Chris Atkins is a liar – a very good one – and the media knows this only too well. Over the past few years the BAFTA-nominated documentary-maker has made a name for himself fooling the British media into covering a range of false stories. Most recently he fooled the Daily Mail, BBC News, and others into believing that the Prime Minister’s new cat, Larry, was stolen from his aunt.

His work aims to expose the amount of outright nonsense that appears in the media. Journalists, desperate to fill space in news print or flesh out a television bulletin, will often publish unverified information.

In his 2009 documentary “Starsuckers”, Atkins duped assorted tabloids into publishing made-up stories about celebrities. One of these included Girls Aloud singer Sarah Harding having a book collection on quantum physics and a telescope.

“They don’t care. That’s the most depressing thing. You do something like ‘Starsuckers’ that shows this stuff … and they literally do not care and keep on going. They’re oblivious to it,” Atkins says.

“The only time they think ‘hang on, we’re printing all this shit that isn’t true’ is if people stop buying their papers. Perversely, the opposite is the case. The truth is often quite dull. So lies sell better. The public are more receptive to lies than they are to the truth, because the truth’s boring.”

“Starsuckers” also exposed journalists allegedly willing to use illegal methods of obtaining information – like taking celebrities’ medical records. As well as Max Clifford, the notorious publicist, talking candidly about all of the information he manages to keep out of the media on behalf of his clients.

The backlash came thick and fast: “Lots of people tried to sue us. The News of the World, Max Clifford, and Bob Geldof were all queueing up at one point to try and take us to court if we said the things that we were going to say about them.”

“We said ‘We’ll see you in court’. Then we screened the film, and we were right. But that did take up a lot of time and energy, and unfortunately, money fighting off these various legal challenges. The News of the World’s one in particular was extremely vicious,” Atkins says.

“But similarly [we had] lots of plaudits lots of pats on the back, lots of people coming up to [us] saying thank you for doing this, thanks for doing the thing television documentaries weren’t doing.”

He said: “Now people are banging on about phone hacking like it’s new news. Actually, phone hacking is five years old, and ‘Panorama’ has just got around to doing a documentary on it. That’s what I call being current affairs on the BBC.

“At the time, we were the only people really saying ‘Come on, our tabloid press are out of control. They’re printing things that aren’t true and they’re breaking the law’.”

He claims no representatives of the tabloids will defend themselves publicly against him: “They’ve just refused to debate with me, which I sort of think speaks volumes.”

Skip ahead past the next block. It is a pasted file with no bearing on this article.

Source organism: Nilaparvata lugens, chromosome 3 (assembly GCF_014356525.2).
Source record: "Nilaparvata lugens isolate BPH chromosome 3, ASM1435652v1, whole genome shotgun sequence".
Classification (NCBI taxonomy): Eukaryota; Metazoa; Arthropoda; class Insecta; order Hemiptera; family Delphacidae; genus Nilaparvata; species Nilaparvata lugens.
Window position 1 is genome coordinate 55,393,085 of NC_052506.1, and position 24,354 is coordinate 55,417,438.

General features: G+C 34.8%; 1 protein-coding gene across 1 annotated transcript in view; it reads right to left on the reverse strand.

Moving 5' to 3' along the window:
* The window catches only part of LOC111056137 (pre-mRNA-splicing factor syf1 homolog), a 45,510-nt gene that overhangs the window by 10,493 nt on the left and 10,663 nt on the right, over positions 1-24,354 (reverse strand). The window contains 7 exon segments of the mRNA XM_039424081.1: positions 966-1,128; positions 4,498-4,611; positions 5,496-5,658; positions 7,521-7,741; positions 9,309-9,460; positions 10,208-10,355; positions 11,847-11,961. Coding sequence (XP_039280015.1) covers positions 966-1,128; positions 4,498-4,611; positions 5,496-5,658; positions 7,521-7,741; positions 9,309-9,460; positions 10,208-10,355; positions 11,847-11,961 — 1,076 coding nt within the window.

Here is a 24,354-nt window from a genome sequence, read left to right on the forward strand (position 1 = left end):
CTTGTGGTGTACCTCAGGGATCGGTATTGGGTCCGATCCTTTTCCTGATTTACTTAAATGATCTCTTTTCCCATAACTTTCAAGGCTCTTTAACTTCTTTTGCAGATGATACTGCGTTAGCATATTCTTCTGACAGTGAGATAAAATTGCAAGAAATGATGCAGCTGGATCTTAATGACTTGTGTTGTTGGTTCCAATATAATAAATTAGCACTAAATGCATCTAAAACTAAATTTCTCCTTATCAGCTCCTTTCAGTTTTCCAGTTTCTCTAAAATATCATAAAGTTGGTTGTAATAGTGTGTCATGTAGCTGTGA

His earlier documentary “Taking Liberties” (2007) was about the erosion of civil liberties under Tony Blair’s New Labour government, which flirted with authoritarianism.

He gained a BAFTA nomination for the film. “Starsuckers” also received widespread acclaim, though not in the tabloids of course.

Both films were made for the big screen and shown in cinemas before making it onto television. They’re made in the big American style of documentary associated with the likes of Michael Moore. The reason Atkins has adopted this style – he’s seemingly the only British documentary maker to have done so – is because he “can’t stand most British documentaries”.

Atkins says: “All my favourite documentaries are American. When I was seeing things like Michael Moore, Morgan Spurlock, Werner Herzog – even things like ‘Murderball’. There were amazing polemical docs and great story-based docs. ‘Spellbound’, ‘Catching the Friedmans’ – all this stuff was coming out of America. I’m a big ciné buff and I was watching all of these docs going ‘This is what I want to be doing’. These things have a point, rather than our films that didn’t seem to have much of a point.”

He lays the blame at the top-down approach of the TV sector, which most British documentaries are made for, as they stamp out original and creative work.

“You go in, say ‘I’ve got a great idea. It’s about the erosion of civil liberties’ and they go ‘Ah, we’ve had a civil liberties season, we’ve had a Blair season, why don’t you do something about food?’ … If you have an Oscar-winning idea and you go to a TV commissioner they’ll tell you it’s crap and say ‘Why don’t you make something about food?’ … because that’s what they’ve decided in a planning meeting they need to have a season on.

“That’s why our documentaries on television – and as a whole a lot of our television – is just unwatchable in Great Britain, because it’s made by top-down decisions from advertisers, not by people with a creative bone in their body.”